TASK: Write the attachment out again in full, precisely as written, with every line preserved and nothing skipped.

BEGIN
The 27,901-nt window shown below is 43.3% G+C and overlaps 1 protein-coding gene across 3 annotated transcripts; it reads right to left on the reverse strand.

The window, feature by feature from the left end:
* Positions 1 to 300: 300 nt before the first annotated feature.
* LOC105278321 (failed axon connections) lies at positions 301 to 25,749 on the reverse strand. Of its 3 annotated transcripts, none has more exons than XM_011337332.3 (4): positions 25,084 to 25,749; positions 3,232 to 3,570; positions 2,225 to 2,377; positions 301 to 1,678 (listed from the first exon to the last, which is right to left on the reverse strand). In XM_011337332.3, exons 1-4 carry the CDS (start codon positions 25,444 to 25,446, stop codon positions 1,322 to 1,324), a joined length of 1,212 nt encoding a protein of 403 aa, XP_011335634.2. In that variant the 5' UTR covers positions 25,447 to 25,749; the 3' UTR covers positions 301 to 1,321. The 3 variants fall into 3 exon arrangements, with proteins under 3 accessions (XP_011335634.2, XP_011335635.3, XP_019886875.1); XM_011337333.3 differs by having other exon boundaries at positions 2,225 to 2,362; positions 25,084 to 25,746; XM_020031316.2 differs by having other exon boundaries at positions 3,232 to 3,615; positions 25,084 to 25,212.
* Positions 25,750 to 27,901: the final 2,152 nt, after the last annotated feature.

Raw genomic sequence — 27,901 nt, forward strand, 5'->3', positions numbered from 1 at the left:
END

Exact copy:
The 27,901-nt window shown below is 43.3% G+C and overlaps 1 protein-coding gene across 3 annotated transcripts; it reads right to left on the reverse strand.

The window, feature by feature from the left end:
* Positions 1 to 300: 300 nt before the first annotated feature.
* LOC105278321 (failed axon connections) lies at positions 301 to 25,749 on the reverse strand. Of its 3 annotated transcripts, none has more exons than XM_011337332.3 (4): positions 25,084 to 25,749; positions 3,232 to 3,570; positions 2,225 to 2,377; positions 301 to 1,678 (listed from the first exon to the last, which is right to left on the reverse strand). In XM_011337332.3, exons 1-4 carry the CDS (start codon positions 25,444 to 25,446, stop codon positions 1,322 to 1,324), a joined length of 1,212 nt encoding a protein of 403 aa, XP_011335634.2. In that variant the 5' UTR covers positions 25,447 to 25,749; the 3' UTR covers positions 301 to 1,321. The 3 variants fall into 3 exon arrangements, with proteins under 3 accessions (XP_011335634.2, XP_011335635.3, XP_019886875.1); XM_011337333.3 differs by having other exon boundaries at positions 2,225 to 2,362; positions 25,084 to 25,746; XM_020031316.2 differs by having other exon boundaries at positions 3,232 to 3,615; positions 25,084 to 25,212.
* Positions 25,750 to 27,901: the final 2,152 nt, after the last annotated feature.

Raw genomic sequence — 27,901 nt, forward strand, 5'->3', positions numbered from 1 at the left: